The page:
Sadhu - The Man of Virtue


This flamboyant person with an attentive look is called "sadhu” (from Sanskrit - "the man of virtue") Sadhus are ascetics in the Indian culture. To be such a person must be a conscious choice. Sadhus meaningly renounce all terrestrial, whether it is property, habitation, money or even a family and children. These people are satisfied with the least and live practically in full poverty, having only the most necessary things - clothes, make-up accessories and a bag to store it all. Some even do not need clothes and live naked. There were about 4-5 million sadhus in 2007 in India. There is also a great number of them in Nepal.


The basic mission in life of a sadhu is "mocksha" or, in other words, "nirvana" - liberation from the circle of births and deaths ("sansara").  A prominent aspect in life of many Hindus including the sadhus is Yoga. In contradistinction from the European understanding of Yoga, where the emphasis is put first of all on physical exercises, in India Yoga is both a reasonable clarification and control over feelings, and discipline.


The make-up and the coloring put on body hold religious meaning. Generally, the color of ochre symbolizes renunciation. This or that make-up and color of clothes allow to define the religious direction to which the ascetic belongs and also a deity which he worships.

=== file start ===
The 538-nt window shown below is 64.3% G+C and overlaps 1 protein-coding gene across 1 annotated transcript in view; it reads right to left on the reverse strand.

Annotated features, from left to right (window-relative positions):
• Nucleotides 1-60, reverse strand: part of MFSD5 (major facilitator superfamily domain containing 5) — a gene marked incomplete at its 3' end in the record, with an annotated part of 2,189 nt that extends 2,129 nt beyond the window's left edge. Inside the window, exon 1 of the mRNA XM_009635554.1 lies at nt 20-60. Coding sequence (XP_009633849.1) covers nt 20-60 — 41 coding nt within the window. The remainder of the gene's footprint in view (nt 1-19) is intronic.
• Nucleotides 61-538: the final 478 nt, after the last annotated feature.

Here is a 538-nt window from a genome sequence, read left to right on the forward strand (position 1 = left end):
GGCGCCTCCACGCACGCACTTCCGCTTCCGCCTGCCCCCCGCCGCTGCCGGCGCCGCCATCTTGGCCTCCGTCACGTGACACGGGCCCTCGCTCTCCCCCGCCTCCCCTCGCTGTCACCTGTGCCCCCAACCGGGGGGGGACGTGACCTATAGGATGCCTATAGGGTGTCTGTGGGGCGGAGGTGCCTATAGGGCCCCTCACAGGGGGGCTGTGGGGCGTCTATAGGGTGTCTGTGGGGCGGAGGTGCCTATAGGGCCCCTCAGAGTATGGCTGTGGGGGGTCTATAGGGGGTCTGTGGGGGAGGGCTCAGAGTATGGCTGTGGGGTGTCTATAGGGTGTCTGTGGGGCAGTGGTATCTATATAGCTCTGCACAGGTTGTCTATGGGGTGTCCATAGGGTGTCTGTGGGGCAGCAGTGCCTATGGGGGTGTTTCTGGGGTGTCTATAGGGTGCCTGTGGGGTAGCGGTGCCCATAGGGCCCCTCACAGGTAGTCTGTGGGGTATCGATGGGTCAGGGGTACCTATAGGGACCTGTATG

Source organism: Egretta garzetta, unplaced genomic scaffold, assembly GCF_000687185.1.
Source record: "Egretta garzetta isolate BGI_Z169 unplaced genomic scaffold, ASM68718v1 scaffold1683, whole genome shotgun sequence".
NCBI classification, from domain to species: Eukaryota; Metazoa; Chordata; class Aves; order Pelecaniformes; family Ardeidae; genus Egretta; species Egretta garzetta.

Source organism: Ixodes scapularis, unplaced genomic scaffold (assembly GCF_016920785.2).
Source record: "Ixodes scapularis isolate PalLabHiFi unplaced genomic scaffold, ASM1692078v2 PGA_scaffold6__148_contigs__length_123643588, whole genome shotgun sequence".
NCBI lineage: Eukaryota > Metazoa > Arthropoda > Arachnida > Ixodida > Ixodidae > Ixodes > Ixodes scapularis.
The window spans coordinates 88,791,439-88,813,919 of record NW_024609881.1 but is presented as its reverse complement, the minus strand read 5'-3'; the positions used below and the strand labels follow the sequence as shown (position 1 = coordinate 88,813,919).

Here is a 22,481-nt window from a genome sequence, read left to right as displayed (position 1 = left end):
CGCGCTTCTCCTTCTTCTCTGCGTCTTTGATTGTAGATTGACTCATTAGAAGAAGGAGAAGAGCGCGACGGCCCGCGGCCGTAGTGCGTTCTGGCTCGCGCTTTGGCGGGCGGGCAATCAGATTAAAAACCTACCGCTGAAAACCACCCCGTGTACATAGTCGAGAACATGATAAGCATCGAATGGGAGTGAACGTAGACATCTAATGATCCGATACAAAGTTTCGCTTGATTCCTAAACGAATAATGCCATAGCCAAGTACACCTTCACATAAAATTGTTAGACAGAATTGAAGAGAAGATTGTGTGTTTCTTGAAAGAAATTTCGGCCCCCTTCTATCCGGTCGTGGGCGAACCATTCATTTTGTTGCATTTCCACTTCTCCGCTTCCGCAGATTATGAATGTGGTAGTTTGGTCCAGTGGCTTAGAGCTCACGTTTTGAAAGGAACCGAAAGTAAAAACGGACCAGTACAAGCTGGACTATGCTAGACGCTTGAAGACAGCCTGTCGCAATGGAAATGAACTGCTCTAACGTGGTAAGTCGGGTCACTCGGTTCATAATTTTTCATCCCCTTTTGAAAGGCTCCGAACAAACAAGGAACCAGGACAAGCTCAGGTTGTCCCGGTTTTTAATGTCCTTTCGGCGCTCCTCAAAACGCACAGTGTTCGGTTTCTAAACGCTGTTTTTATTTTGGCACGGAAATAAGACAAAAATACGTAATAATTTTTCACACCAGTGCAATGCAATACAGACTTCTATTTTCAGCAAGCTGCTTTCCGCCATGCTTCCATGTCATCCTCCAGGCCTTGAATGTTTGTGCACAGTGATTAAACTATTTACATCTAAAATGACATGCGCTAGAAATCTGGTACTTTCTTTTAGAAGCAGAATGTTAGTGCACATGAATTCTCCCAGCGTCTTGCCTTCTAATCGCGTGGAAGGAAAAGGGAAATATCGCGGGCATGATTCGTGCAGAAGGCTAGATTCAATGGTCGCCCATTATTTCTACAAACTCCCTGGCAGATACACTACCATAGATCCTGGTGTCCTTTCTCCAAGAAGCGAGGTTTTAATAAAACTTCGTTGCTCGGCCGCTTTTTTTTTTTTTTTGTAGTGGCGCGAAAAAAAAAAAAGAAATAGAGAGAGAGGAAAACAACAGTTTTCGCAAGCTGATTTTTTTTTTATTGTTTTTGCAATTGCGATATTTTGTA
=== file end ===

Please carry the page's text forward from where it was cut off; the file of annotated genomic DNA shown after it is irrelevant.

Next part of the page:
Sadhus paint not only their face and body but also a beard...

... and hair.





Each sadhu tries to prove the fidelity and sanctity in his own way. Some make a silence vow. Some starve for a long time. Some go with a hand lifted up and don't lower it for years. A great number of sadhus grow hair from the cradle to the grave and go with huge, long dreadlocks.

Sadhu's Social status is hard enough to understand for many of us. They are considered to be dead both for themselves and for the society. But as a whole people treat sadhu well, even sometimes respectful although not without exceptions. The majority of people esteem them as teachers but in big cities relation to sadhus can be miscellaneous.

There is also a negative phenomenon - many of sadhus aren't true ascetics, and simply pretend to be poor and sacred. For them it’s a good way of begging for money from tourists notwithstanding it is offensive for real sadhus.

This colonnade is a dwelling of one of sadhu communities. It is not a place for "parties" or concourses. The corridor of eight columns is about two meters wide, it is a house for a group of ten men. Here they live, sleep, eat, smoke, meditate, talk and pray.

Another interesting fact about Nepal. In Katmandu there is a pigeon temple. In one half-closed court yard  is a Hindu temple, round which absolutely every inch is covered with pigeons. Birds are everywhere - under foot, on special stone sculptures and wooden stands, on roofs and benches...

And here everyone can buy corn and feed the pigeons.


via ezheg

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